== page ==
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Paaaah a gimmick - I believe the process of experimenting with different damping rates by having to completely strip down the shock, removing and inevitably losing the e-clips, fitting another holed disc and then replacing the oil - only to find you need to use the three hole disk and a different oil and have to go through the whole process again eight times again (for each damper) is the future.

Actually thats a very good idea!

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Nice! I'm sure Tamiya will follow this idea or make it a little different if Yeah Racing patented their design. 

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Wrong company for innovation.

Am I the only one who tired to see yeah racing parts?

Edit: must have been due to early morning awakening haha. 

I like yeah racing parts they seem affordable more then others. But I am suspicious about the durability.

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It’s been done before, progressive suspension made shocks for RC probably 15 years ago now that had rotating internal piston. The design was different to this though they had a shaft inside another shaft so you could turn one part of the piston, the spring cup was the adjuster you turned while holding the eyelet. The piggybacks where functional, but where filled with a foam to allow compression compensation. For whatever reason they never took off, they where very expensive. 

63274d1110422594-fs-ft-progressive-suspe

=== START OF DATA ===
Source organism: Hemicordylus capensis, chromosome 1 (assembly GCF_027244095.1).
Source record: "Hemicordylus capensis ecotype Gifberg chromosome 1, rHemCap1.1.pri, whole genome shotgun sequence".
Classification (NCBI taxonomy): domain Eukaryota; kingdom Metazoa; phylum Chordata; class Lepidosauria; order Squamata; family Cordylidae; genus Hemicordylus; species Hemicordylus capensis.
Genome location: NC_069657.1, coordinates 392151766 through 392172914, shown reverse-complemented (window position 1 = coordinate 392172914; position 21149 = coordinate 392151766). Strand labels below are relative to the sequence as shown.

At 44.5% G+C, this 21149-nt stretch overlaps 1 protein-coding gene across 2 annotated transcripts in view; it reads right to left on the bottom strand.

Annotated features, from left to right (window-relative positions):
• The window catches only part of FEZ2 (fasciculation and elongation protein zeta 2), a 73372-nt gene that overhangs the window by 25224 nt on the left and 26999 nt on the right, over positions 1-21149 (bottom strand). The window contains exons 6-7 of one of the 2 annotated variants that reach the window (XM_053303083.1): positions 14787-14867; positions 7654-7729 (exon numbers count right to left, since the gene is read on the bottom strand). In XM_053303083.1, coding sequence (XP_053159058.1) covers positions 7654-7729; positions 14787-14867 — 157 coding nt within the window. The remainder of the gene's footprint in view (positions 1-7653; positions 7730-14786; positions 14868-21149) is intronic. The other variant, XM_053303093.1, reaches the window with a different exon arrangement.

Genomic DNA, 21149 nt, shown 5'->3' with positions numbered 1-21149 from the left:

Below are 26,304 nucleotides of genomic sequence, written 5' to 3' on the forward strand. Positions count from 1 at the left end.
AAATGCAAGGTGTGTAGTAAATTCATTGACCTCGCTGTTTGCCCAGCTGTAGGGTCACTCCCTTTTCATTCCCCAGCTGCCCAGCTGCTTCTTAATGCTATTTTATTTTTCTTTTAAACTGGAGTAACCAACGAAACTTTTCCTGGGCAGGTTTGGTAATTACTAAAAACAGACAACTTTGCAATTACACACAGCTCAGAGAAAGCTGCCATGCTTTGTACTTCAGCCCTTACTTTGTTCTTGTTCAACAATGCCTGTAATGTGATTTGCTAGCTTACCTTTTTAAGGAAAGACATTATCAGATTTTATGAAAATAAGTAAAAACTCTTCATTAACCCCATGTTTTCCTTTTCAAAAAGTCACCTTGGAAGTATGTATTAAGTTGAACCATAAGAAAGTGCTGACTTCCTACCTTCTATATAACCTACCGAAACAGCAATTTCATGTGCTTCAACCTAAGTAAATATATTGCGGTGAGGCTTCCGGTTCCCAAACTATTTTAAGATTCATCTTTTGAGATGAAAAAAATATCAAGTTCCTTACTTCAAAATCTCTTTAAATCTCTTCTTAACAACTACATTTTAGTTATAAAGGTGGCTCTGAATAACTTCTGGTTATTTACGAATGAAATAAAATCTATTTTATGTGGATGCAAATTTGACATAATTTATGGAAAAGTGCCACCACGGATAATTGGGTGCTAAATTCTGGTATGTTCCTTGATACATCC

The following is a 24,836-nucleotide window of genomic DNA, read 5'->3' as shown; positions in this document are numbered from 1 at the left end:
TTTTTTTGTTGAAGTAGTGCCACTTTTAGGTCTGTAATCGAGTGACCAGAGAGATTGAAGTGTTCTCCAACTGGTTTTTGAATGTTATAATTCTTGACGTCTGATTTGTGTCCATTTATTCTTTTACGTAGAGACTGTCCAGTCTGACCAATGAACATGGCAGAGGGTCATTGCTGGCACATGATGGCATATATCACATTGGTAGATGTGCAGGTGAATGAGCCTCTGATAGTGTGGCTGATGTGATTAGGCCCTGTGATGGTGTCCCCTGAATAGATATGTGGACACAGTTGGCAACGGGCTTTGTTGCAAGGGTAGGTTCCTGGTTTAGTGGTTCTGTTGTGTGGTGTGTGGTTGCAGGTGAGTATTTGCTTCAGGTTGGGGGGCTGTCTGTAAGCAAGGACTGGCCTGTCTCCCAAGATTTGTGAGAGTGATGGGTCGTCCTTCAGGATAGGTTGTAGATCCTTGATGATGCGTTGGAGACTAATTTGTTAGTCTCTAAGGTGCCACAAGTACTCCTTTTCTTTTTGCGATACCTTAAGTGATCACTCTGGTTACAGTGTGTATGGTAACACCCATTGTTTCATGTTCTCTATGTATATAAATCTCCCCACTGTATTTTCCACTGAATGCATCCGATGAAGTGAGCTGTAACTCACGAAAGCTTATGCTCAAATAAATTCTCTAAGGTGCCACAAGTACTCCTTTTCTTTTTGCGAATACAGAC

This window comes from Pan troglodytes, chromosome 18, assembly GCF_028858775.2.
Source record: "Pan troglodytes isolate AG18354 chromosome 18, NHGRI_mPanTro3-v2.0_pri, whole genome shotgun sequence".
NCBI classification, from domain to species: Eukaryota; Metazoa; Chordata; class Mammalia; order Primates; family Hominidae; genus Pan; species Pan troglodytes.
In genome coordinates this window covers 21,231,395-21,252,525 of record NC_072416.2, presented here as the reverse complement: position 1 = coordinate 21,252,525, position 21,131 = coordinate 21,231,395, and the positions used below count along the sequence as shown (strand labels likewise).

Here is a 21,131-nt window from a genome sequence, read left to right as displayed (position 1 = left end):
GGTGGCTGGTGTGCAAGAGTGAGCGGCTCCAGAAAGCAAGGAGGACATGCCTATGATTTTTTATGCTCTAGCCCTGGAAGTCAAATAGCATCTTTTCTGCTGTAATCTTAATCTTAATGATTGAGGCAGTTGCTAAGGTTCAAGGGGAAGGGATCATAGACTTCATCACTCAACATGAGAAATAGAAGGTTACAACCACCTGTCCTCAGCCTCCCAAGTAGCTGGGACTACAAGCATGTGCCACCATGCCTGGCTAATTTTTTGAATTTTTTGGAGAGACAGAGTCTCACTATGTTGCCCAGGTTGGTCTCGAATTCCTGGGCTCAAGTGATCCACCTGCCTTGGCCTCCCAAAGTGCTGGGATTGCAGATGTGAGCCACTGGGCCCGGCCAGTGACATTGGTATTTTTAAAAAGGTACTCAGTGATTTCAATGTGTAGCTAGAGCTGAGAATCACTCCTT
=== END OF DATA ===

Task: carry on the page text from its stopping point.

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Juls1 is right, it's been done before. On my 20 year old Corally C4 you can adjust the damping by pulling down the shaft to lock it and then twist the end to rotate the internals. I've always thought it was a great idea, I'll definitely get a set of these to tinker with. 

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That's neat - although I imagine it's easy to 'forget' where your current setting is and end up with different shock rates on different corners.  I wonder how many of us have sensitive enough hands to tell a shock rate but manually compressing a shock?  I can't tell the difference between a hard and a soft TRF spring by hand.

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5 minutes ago, Mad Ax said:

That's neat - although I imagine it's easy to 'forget' where your current setting is and end up with different shock rates on different corners.  I wonder how many of us have sensitive enough hands to tell a shock rate but manually compressing a shock?  I can't tell the difference between a hard and a soft TRF spring by hand.

It can be noticable, I have rebuild some Yokomo BD5 shocks with 2hole piston to a tamiya 3hole piston and they are same diameter just the 2hole pistons from yokomo were much thicker, they worked harder.

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6 hours ago, Grotty Otty said:

Juls1 is right, it's been done before. On my 20 year old Corally C4 you can adjust the damping by pulling down the shaft to lock it and then twist the end to rotate the internals. I've always thought it was a great idea, I'll definitely get a set of these to tinker with.